A common trick is to imagine your vowels are italicized as you speak, and taking time to enunciate them with clarity. Stretching out your vowels will help you to slow down talking along with helping you to place extra weight on those particular words.
For example, if you have to say the following sentence – Flight 1549 made a water landing on the Hudson on a chilly winter morning. Then try imagining the important words (water landing) in italics and you will habitually emphasize more on them.
Elongating the vowel sounds helps in building resonance. Thereby giving your speech a better tone that results in increased authority and engagement.
3. Bullet Proofing
Consider a big slab of chocolate that you want to share with your friends. The first thing you will do is try and break the big chunk into several smaller chunks as per the ridges on the slab. This way, everyone gets the best of what you desired to share with them.
Apply this analogy when you want to share a bit of information with somebody. Take the following sentence for instance:
I am going to tell you the importance of creating inclusive content and the way it influences the image of a brand and the hacks to master this field – people have understood what you have said, but have you paused while saying it? And how has that impacted how long your audience will remember your points?
Instead, you could say it like so –
I am going to tell you three important things about content creation.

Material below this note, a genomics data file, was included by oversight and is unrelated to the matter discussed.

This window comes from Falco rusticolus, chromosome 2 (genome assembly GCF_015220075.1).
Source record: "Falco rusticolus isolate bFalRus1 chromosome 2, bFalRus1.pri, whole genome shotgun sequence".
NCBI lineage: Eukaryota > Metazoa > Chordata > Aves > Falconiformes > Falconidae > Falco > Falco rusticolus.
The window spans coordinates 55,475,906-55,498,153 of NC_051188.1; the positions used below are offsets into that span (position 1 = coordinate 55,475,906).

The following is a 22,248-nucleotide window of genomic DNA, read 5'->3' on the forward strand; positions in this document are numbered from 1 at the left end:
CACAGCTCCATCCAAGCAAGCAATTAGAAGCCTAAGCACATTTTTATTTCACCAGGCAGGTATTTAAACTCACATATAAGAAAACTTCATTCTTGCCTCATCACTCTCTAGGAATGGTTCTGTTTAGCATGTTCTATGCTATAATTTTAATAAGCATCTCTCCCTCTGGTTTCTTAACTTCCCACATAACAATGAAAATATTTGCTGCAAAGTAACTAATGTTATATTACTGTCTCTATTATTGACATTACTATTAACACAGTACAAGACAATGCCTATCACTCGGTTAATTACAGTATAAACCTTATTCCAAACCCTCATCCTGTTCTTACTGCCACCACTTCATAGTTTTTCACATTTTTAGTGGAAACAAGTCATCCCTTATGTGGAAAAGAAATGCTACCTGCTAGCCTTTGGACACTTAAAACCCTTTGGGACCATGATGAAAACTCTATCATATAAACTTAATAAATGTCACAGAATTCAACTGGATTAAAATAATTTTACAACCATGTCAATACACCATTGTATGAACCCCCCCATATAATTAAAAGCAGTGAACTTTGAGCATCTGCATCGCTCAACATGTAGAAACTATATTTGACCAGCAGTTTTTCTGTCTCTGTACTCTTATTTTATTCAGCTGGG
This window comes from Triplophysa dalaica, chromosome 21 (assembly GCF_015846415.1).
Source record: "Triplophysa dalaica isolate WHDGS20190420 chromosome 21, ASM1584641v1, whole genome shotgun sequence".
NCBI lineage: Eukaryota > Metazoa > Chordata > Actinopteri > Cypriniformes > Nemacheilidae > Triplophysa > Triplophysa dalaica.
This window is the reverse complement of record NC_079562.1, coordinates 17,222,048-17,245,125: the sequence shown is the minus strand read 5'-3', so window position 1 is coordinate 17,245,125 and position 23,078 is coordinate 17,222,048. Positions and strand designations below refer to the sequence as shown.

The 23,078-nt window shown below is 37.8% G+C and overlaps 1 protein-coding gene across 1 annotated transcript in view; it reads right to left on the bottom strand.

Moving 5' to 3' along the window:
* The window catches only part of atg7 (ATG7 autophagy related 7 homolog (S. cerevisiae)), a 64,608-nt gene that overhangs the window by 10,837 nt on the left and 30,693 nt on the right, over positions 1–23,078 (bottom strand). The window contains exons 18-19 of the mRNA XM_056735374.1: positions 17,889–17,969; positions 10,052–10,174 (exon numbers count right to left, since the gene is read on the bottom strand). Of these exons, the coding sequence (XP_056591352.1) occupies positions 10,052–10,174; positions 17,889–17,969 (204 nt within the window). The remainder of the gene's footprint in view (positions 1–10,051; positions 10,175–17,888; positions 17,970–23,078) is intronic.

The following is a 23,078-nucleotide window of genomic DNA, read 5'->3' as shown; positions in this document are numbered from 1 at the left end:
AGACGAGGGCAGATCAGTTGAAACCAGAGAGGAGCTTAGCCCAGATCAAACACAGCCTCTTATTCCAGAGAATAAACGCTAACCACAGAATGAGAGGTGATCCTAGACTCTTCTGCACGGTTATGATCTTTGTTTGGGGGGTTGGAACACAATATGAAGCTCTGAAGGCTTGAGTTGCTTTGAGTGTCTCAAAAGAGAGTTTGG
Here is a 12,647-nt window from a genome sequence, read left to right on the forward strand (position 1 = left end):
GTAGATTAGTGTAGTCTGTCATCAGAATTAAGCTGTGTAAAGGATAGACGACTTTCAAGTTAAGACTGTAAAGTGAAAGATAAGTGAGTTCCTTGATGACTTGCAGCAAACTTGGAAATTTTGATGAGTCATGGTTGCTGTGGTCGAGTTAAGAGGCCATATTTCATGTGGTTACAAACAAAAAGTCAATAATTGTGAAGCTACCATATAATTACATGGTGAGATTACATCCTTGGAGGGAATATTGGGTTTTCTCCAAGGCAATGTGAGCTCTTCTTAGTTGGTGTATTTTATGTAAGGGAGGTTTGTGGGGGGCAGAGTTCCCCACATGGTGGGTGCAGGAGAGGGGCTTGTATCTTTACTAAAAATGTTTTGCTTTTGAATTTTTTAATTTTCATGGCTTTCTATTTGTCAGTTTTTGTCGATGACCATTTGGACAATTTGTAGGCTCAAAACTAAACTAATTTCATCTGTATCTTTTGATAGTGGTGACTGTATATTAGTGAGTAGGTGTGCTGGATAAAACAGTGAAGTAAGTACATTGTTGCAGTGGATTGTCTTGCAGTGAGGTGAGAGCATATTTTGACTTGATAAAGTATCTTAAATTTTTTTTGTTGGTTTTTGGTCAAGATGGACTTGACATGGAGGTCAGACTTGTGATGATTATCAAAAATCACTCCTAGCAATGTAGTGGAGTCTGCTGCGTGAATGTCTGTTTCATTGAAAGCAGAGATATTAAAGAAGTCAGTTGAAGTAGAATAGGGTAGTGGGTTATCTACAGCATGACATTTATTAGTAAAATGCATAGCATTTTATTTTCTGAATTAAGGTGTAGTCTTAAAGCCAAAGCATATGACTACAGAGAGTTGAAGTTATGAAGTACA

First, why is it crucial to make it inclusive?
Second, its influence on the image of a brand.
And Third, hacks to master this field.
When you utilize bullet points to divide chunks of content into smaller units, you also get the opportunity to pause after every bullet point you present.
This helps retain the information in the listener’s mind along with giving you the time to breathe and formulate the next point in your mind.
Doing this will cause you to slow down and successfully communicate your message.
Duh, we know you’ve heard this one before. “Whatever life throws at you, learn to pause, take a breath and then deal with it.” But do you really know how to use your breath to your benefit? Allow us to guide you.
It is always useful to take a few deep breaths before you begin speaking. This not only helps you to slow down your speaking rate, but also ensures that you feel comfortable while doing so.
When you talk at a faster pace, you tend to breathe quite shallowly. Shallow breathing allows you to speed up your talk as you take several small ‘sips’ of air to sustain you along. However, what it doesn’t help you with is the volume, strength and clarity in your sound – which becomes all the weaker with the limited amount of air that you hold in your lungs.